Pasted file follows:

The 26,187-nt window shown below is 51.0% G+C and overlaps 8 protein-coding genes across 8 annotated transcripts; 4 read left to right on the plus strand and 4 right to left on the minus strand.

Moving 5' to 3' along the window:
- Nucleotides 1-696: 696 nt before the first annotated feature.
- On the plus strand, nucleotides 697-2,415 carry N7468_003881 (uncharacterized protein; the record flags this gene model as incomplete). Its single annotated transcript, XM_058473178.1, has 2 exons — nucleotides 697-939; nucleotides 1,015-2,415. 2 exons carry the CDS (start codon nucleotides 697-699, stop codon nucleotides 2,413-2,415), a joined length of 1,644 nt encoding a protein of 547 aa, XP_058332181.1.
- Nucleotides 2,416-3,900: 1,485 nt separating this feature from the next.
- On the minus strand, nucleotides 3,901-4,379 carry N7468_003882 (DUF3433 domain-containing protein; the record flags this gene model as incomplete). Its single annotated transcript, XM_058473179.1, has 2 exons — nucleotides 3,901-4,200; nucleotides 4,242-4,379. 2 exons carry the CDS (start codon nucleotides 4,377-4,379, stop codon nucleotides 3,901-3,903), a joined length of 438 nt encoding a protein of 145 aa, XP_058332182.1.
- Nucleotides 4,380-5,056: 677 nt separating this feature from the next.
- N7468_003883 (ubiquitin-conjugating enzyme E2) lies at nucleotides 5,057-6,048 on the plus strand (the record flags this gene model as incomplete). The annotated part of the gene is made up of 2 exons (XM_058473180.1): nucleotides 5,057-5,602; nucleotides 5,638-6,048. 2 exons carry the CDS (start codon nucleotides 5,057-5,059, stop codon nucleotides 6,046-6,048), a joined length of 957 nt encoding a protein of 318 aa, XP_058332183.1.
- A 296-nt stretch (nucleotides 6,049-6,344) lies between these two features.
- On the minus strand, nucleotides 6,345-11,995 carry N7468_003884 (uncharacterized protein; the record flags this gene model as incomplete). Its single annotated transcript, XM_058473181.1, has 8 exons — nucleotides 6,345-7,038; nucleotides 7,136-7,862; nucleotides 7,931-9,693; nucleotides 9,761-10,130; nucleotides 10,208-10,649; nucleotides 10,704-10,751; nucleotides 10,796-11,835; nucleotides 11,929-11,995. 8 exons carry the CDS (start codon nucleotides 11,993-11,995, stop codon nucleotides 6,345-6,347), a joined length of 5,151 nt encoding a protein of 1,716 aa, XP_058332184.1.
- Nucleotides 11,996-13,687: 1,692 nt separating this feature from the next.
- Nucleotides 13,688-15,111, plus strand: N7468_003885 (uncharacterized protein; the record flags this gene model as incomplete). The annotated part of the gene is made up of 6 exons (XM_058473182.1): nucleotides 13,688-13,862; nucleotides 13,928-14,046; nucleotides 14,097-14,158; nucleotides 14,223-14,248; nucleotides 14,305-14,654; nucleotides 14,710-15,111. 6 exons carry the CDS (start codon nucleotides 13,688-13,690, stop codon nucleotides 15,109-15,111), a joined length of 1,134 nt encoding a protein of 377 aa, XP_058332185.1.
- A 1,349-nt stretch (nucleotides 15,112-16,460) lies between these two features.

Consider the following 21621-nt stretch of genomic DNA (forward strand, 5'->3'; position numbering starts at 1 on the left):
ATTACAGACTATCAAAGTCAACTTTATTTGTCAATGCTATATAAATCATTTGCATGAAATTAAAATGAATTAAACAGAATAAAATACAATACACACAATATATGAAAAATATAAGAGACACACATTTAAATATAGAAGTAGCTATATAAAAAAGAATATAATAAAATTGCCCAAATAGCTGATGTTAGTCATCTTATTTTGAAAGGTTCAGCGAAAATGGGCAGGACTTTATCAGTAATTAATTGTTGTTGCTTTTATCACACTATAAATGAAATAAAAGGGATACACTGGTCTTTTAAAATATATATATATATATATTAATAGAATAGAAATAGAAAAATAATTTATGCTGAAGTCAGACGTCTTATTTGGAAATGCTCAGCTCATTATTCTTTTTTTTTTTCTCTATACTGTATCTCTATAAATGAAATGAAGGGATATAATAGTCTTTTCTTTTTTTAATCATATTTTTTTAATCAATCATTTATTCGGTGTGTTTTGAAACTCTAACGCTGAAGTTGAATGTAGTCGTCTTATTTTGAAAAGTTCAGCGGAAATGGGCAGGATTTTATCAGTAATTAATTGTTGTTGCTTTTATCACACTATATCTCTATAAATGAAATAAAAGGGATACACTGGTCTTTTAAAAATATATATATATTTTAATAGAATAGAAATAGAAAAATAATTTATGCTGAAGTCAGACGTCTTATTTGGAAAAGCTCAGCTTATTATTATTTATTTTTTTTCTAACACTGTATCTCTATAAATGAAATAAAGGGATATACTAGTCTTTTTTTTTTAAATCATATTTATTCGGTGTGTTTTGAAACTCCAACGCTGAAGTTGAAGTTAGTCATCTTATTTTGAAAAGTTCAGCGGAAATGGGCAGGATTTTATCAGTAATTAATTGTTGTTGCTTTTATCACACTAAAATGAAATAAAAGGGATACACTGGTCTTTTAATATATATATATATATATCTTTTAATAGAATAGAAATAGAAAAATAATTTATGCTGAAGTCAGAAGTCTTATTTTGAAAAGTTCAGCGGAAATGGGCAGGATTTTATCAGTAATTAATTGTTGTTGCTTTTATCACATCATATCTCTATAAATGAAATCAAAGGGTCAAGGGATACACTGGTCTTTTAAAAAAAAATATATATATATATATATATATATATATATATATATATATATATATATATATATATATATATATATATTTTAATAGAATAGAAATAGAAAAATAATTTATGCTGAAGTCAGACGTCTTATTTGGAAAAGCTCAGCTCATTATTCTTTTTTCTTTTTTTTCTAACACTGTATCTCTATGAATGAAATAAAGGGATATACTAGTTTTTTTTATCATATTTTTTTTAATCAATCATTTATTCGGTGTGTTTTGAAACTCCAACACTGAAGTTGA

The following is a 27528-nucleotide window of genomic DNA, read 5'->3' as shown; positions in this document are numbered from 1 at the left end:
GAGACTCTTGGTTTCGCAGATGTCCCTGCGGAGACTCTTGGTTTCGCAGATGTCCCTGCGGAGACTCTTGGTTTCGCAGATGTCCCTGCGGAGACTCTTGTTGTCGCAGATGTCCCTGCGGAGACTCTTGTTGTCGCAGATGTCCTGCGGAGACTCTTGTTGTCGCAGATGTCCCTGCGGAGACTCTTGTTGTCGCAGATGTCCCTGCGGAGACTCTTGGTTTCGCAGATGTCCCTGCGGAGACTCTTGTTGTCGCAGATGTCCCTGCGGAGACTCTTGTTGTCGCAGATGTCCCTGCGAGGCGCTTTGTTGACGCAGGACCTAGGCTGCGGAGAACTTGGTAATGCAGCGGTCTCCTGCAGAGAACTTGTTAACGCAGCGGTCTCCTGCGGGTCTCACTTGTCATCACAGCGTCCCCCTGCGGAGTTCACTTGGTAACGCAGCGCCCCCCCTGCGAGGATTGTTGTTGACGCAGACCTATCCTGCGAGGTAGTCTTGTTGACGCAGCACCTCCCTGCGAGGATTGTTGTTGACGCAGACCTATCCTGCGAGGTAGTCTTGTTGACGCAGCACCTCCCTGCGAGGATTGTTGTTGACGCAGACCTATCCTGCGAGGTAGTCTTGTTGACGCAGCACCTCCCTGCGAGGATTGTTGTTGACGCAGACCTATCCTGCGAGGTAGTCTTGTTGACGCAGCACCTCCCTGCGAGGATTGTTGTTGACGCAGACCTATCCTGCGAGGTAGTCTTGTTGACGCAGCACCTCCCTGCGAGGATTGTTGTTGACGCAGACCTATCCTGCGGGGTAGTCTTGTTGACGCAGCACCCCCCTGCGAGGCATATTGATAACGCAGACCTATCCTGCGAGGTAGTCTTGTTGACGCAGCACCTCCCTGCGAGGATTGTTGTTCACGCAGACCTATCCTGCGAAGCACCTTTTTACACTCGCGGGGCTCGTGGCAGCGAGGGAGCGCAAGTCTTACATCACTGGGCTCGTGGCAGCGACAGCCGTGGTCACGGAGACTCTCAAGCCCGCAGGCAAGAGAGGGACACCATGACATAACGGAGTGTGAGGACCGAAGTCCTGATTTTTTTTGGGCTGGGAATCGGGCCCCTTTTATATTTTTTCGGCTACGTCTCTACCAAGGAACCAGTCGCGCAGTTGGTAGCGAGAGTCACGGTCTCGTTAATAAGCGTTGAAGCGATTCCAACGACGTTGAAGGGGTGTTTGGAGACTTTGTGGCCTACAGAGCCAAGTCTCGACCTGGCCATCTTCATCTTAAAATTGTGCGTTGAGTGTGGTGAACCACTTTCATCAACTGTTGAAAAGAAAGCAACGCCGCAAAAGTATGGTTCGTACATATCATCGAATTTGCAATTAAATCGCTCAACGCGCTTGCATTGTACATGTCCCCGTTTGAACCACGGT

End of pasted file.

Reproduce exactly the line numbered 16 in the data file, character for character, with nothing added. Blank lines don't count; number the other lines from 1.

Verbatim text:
The following is a 27528-nucleotide window of genomic DNA, read 5'->3' as shown; positions in this document are numbered from 1 at the left end: